|People toss about the term 'software engineering' as if programming were just another engineering discipline. |
Programming is 100 percent design. And that design is vastly more complex than the typical true engineering effort of comparable cost. Said another way, an engineering project of similar logical complexity to a software program is far more expensive.
Much of the reason for that low cost is that programming has no comparable build phase that, in some other field, might consume the vast majority of the total cost.
Programming is dramatically cheaper than a similarly complex physical project.
Programming doesn't fail in the same sense that an engineering project can fail. Programs never fail because of faulty materials or shoddy workmanship -- except in the compilation phase, perhaps, but in that case the program doesn't even exist. Programs don't fail because of use beyond their rated capacities, although they may fail because they foolishly accept input or a load beyond their capacities.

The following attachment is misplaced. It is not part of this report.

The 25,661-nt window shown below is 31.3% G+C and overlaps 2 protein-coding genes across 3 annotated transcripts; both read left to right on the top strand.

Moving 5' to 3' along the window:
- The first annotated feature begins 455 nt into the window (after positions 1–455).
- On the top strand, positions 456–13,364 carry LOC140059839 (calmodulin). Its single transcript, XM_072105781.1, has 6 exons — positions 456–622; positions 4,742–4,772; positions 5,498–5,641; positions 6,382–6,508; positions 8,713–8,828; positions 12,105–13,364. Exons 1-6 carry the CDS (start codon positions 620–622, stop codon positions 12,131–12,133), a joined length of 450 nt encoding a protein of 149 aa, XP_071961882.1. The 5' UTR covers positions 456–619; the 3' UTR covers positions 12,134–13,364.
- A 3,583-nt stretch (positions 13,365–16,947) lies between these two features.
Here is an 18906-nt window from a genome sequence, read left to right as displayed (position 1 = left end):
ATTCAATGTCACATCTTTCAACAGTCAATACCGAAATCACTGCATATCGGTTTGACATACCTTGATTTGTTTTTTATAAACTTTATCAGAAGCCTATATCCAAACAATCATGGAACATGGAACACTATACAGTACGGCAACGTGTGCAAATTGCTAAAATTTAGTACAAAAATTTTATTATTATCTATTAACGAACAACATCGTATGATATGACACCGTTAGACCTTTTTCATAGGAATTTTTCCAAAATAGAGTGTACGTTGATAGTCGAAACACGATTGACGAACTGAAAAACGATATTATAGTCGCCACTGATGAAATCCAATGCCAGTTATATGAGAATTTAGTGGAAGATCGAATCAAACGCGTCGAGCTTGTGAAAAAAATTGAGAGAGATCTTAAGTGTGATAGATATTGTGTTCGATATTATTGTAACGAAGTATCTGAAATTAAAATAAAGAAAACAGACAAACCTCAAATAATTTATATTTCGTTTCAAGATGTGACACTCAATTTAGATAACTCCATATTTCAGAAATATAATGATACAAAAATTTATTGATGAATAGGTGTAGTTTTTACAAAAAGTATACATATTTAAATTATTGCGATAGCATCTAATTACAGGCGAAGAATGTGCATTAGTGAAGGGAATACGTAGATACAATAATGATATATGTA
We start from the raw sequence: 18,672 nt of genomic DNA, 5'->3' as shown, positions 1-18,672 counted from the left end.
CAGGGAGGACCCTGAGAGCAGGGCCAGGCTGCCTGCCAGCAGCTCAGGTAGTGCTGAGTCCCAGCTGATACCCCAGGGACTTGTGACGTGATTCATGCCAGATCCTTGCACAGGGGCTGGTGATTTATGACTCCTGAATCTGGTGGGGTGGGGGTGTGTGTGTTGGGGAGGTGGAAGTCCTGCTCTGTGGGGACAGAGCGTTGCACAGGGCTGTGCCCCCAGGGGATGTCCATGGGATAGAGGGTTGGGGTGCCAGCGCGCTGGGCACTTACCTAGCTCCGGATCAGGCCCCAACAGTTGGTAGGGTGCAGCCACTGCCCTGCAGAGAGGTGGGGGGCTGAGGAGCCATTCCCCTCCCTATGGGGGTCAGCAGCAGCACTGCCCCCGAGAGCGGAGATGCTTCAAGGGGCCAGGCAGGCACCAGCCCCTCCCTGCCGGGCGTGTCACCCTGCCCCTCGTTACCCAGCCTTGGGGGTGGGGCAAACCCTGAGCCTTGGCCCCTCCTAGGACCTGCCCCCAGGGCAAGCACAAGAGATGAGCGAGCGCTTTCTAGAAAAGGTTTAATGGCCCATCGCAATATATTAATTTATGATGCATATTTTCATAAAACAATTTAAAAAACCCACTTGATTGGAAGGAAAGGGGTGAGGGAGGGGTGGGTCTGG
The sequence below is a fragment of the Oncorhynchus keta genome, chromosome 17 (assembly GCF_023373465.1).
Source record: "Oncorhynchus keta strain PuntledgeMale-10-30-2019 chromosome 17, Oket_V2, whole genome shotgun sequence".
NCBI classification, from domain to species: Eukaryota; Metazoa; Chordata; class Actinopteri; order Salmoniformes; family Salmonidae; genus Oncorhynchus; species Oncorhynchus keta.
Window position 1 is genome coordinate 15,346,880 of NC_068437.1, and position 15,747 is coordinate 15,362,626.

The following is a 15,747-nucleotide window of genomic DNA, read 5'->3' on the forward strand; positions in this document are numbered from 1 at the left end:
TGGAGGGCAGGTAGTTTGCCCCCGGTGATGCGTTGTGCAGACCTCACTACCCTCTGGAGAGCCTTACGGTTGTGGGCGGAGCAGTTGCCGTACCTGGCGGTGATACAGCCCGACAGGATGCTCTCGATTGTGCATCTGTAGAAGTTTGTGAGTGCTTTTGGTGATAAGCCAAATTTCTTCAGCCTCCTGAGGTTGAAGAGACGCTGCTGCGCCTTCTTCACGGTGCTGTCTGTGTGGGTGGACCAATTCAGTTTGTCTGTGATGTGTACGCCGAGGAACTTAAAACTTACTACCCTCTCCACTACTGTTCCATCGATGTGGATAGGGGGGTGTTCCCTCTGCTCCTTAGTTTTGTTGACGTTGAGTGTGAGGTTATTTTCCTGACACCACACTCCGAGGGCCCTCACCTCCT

Programs only fail due to design flaws.
Ignoring terminology for the moment, the reason that software quality is so much lower than one might expect is fundamentally economic. The 'engineering' phase, the design, represents nearly the entire cost of the actual development. The only place where costs can be shaved is design. The building blocks of the actual construction, opcodes, are essentially free.
Software doesn't meet engineering standards, largely for economic reasons.
And, lastly, an engineer is one so designated by government. With that title comes certain legal responsibilities. 'Software engineers' are neither designated as such nor are they held to engineering standards.
Engineer is a title conferred by the state and it may not even be legal to call yourself a 'software engineer'.
On the other hand, the best programmers I've met don't call themselves engineers at all. They call themselves programmers, coders, and hackers. Evidently, there is no shame in that. Let's leave the engineering title to those who have earned it and accept the responsibilities that come with it.
We should be thankful that we aren't held legally responsible for the performance of our designs.